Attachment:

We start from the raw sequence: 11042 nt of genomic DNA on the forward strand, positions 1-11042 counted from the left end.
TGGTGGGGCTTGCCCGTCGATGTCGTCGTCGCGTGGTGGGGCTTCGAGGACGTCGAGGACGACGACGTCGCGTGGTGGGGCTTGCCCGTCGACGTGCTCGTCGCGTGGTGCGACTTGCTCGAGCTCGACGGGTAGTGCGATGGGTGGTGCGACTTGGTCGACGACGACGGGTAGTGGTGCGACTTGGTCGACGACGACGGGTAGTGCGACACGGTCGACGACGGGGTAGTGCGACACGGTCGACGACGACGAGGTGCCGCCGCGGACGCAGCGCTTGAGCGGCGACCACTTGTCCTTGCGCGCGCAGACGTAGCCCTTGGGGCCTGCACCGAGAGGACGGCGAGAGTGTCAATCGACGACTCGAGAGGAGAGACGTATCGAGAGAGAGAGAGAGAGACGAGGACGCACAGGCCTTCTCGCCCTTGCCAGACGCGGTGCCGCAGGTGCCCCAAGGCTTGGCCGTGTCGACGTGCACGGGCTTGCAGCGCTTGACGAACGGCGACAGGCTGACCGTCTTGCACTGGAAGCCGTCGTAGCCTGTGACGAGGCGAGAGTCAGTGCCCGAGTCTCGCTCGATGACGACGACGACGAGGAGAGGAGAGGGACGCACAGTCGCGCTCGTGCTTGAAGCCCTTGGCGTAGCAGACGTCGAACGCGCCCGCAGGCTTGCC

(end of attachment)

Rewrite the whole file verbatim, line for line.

We start from the raw sequence: 11042 nt of genomic DNA on the forward strand, positions 1-11042 counted from the left end.
TGGTGGGGCTTGCCCGTCGATGTCGTCGTCGCGTGGTGGGGCTTCGAGGACGTCGAGGACGACGACGTCGCGTGGTGGGGCTTGCCCGTCGACGTGCTCGTCGCGTGGTGCGACTTGCTCGAGCTCGACGGGTAGTGCGATGGGTGGTGCGACTTGGTCGACGACGACGGGTAGTGGTGCGACTTGGTCGACGACGACGGGTAGTGCGACACGGTCGACGACGGGGTAGTGCGACACGGTCGACGACGACGAGGTGCCGCCGCGGACGCAGCGCTTGAGCGGCGACCACTTGTCCTTGCGCGCGCAGACGTAGCCCTTGGGGCCTGCACCGAGAGGACGGCGAGAGTGTCAATCGACGACTCGAGAGGAGAGACGTATCGAGAGAGAGAGAGAGAGACGAGGACGCACAGGCCTTCTCGCCCTTGCCAGACGCGGTGCCGCAGGTGCCCCAAGGCTTGGCCGTGTCGACGTGCACGGGCTTGCAGCGCTTGACGAACGGCGACAGGCTGACCGTCTTGCACTGGAAGCCGTCGTAGCCTGTGACGAGGCGAGAGTCAGTGCCCGAGTCTCGCTCGATGACGACGACGACGAGGAGAGGAGAGGGACGCACAGTCGCGCTCGTGCTTGAAGCCCTTGGCGTAGCAGACGTCGAACGCGCCCGCAGGCTTGCC